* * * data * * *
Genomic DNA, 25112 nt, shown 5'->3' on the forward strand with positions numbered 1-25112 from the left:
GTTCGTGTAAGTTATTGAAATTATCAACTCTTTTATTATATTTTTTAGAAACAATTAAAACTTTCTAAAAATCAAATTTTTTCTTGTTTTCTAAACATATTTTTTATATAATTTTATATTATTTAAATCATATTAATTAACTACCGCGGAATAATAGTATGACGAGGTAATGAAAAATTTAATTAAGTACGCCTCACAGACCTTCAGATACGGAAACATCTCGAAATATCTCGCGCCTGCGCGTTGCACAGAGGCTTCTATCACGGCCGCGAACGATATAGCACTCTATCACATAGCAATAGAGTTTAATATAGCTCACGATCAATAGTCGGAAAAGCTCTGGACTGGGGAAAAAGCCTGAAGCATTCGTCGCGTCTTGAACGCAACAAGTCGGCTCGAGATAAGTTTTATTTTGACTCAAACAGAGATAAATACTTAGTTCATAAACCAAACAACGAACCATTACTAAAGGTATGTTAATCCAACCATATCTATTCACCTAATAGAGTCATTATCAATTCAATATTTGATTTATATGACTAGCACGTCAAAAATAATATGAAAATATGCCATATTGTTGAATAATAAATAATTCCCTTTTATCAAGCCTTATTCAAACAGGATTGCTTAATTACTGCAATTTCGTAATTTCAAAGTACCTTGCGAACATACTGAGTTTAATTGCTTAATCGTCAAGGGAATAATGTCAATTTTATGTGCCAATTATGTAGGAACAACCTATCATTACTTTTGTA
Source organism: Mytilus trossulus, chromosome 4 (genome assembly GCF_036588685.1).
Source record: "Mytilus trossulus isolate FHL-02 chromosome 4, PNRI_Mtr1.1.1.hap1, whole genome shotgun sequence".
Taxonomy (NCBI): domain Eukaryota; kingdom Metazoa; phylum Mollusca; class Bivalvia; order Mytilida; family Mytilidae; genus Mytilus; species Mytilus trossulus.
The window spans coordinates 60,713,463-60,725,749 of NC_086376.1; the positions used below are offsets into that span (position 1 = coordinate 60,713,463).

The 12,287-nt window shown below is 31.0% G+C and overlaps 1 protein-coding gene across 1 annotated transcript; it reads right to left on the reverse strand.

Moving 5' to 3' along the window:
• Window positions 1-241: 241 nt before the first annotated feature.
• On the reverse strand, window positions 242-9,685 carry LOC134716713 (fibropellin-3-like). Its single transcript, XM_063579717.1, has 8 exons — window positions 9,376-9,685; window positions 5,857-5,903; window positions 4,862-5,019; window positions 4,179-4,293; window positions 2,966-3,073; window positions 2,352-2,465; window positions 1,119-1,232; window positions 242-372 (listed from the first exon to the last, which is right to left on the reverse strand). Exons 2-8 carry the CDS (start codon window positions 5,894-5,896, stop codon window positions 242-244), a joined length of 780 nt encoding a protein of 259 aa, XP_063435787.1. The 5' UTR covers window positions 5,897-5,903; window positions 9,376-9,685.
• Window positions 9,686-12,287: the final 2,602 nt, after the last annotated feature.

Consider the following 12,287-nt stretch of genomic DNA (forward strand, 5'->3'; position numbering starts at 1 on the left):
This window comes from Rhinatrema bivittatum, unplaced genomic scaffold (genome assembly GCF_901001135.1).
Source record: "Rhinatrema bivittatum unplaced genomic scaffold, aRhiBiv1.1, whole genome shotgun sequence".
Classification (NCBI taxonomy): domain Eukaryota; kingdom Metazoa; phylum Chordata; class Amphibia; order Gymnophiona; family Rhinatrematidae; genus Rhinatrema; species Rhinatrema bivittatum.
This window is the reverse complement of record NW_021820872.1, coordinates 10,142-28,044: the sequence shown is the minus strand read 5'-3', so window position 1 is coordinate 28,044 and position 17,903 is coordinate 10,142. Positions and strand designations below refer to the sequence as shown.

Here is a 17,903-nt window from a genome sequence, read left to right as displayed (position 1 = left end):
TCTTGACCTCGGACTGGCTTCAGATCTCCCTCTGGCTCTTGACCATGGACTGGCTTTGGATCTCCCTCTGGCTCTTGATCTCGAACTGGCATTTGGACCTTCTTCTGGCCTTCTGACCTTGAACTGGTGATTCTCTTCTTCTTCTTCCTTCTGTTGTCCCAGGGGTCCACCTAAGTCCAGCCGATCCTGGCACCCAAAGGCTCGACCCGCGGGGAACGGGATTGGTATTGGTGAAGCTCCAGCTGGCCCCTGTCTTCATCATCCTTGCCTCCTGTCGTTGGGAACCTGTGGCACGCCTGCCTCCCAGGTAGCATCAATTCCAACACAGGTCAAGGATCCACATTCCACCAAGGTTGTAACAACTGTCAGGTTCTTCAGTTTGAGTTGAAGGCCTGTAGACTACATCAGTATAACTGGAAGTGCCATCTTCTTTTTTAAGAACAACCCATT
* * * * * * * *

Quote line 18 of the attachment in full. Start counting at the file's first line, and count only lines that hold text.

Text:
TCTTGACCTCGGACTGGCTTCAGATCTCCCTCTGGCTCTTGACCATGGACTGGCTTTGGATCTCCCTCTGGCTCTTGATCTCGAACTGGCATTTGGACCTTCTTCTGGCCTTCTGACCTTGAACTGGTGATTCTCTTCTTCTTCTTCCTTCTGTTGTCCCAGGGGTCCACCTAAGTCCAGCCGATCCTGGCACCCAAAGGCTCGACCCGCGGGGAACGGGATTGGTATTGGTGAAGCTCCAGCTGGCCCCTGTCTTCATCATCCTTGCCTCCTGTCGTTGGGAACCTGTGGCACGCCTGCCTCCCAGGTAGCATCAATTCCAACACAGGTCAAGGATCCACATTCCACCAAGGTTGTAACAACTGTCAGGTTCTTCAGTTTGAGTTGAAGGCCTGTAGACTACATCAGTATAACTGGAAGTGCCATCTTCTTTTTTAAGAACAACCCATT